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Dr. Bill Bird: REE Supply Hysteria
Source: Sally Lowder of The Gold Report (12/17/10)
China's domination of the rare earth industry has led to very real fears about the future supply of these strategic metals that are used in all things technological—from electric car batteries, laptops and cell phones all the way to smart bombs. As one of the foremost experts in rare earth elements (REEs), Bill understands the implications of future supply shortfalls. In this exclusive interview with The Gold Report, the head of Vancouver-based Medallion Resources Ltd., explains the supply bottleneck and how his company is working to solve it.
Bill Bird: The interest in rare earth elements has been growing steadily for at least 50–60 years; but for a long time, the rare earth industry was very isolated. It was not transparent, so not very many people knew about it. I credit the investment world's interest in the industry to a couple of the investment newsletter writers who researched the industry and discovered supply and demand issues were developing. They actually advised investors to get involved in the industry. Dines Letter Writer Jim Dines and Kaiser Bottom-Fish Report Writer John Kaiser are probably the most prominent of these newsletter writers. They've done an excellent job of educating the investing public. Their work is very dramatic, making a serious impact on the investment community; that has spread to several other sectors, including government. Several governments are now actively investigating this industry and attempting to find new supply sources.
TGR: Why are we seeing such panic about rare earth supply?
BB: During the past 60 years, China has discovered and started to cheaply produce a lot of REEs for export. It's been able to do this to the point that the country, literally, out-competed everybody else and shut down the REE-mining industry in the rest of the world. Both production and exploration projects ceased when they couldn't compete with China. By 2000, China was in the dominant position—not in any sinister attempt to take over the world, it was just good business.
Also by 2000, it became obvious that a lot of the money could be generated in the REE business by adding value to the raw materials and building industrial products that actually use these things. China started a program wherein it not only mined and produced these rare earth elements but also manufactured the finished goods. So, not only does the country produce 97% of the world's REEs but also uses approximately 70% of that material to build products domestically. Thus, China came to dominate the entire industry.
TGR: A monopoly. Can you discuss the scope of products that use rare earths?
BB: It's a wide range of products—virtually every electronic product we use from cell phones to coffeemakers uses some form of rare element product. In most cases, it's built into the electronics or the motors that run these appliances. A motor made with a rare earth magnet is much more powerful than that made with a plain iron magnet. Anything that requires a small, powerful motor must use REEs.
TGR: I've heard there are military applications, as well. Is that true?
BB: That's absolutely true, and this is where governments get involved in these kinds of things. It's very difficult to figure out how much, and for what purpose, these REEs are used because military products are secret; but, in addition to all the electronics uses, we hear everything from night vision goggles to so-called smart bombs requires REEs. This is one of the reasons there is so much concern about having the world's supply in the hands of just one country.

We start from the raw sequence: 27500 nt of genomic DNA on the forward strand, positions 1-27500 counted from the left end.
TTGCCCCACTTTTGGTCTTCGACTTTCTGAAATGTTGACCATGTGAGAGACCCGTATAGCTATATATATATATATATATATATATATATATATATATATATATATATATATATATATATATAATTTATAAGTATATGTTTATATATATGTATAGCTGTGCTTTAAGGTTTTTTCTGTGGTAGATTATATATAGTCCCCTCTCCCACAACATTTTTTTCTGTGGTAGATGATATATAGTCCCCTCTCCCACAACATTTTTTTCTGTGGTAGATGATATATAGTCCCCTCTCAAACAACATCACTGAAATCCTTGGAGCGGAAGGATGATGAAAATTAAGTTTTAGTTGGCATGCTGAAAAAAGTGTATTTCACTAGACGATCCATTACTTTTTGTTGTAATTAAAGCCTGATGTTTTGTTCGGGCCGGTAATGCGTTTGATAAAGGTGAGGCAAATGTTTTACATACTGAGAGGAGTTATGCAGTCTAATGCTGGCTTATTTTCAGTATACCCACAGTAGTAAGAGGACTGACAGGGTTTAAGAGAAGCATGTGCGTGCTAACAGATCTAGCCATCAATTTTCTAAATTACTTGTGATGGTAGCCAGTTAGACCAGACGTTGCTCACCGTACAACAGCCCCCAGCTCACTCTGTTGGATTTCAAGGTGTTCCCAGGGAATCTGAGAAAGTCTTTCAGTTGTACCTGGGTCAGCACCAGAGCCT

TGR: Why doesn't China continue producing enough supply for domestic use, as well as export? That way, it could also profit from selling to foreign countries? Is all this focus on developing and producing REE assets outside of China just hype?
BB: I believe China is most interested in supplying its domestic needs first, hence the export quotas. However, because there's such a wide range of products that use rare earth elements, its domestic REE-product industry is growing rapidly. China's doing everything it can to bring new investment into the country and develop new industries to use this material; for example, it will sell REEs to local industries at a much cheaper price than it sells the same material to sources outside of China. In that sense, it's trying to do everything it can to increase the country's internal need. A news release last week announced that another Japanese company had moved its magnet-producing industry to China to take advantage of these cheaper prices and more certain supplies. This is what the Chinese are trying to do; it's just good business. China's adding value; I can't really blame the country for that.
The end result, however, might be that it uses up all its supply and there won't be enough left over for industries outside of China—this is definitely the biggest basis for supply concern. It will create a short-term supply problem, there's no question about that. In this case, it doesn't matter whether we're talking about lanthanum and cerium or neodymium, dysprosium, light rare earth elements (LREEs) or heavy (HREEs). Until the supply issues balance out, they'll be in short supply in the short term. This has created a psychological factor that will further drive up the price. This year alone, prices have risen about 72%.
TGR: Do you believe REE prices will continue to rise because the supply issue won't get any better until other suppliers emerge?
BB: Yes, that's true. The question is: What does 'short term' or 'near term' mean? Is it one year or five years? I'd say at least five years because it will take that long for some of the non-Chinese sources to get into production.
TGR: We know of two deposits that exist outside of China that are near production—Molycorp Inc.'s (NYSE:MCP) Mountain Pass deposit in California and Lynas Corporation's (ASX:LYC) Mount Weld deposit in Australia. What is the potential for these deposits to come into production in the next 5–10 years?
BB: Both are very good properties, which I believe are closest to production outside of China. Mountain Pass had supplied the world with REEs for about 50 years. It is a very large deposit and has a lot of proven ore. This material's ready to mine, the engineers have mapped it out and the mine is ready to go.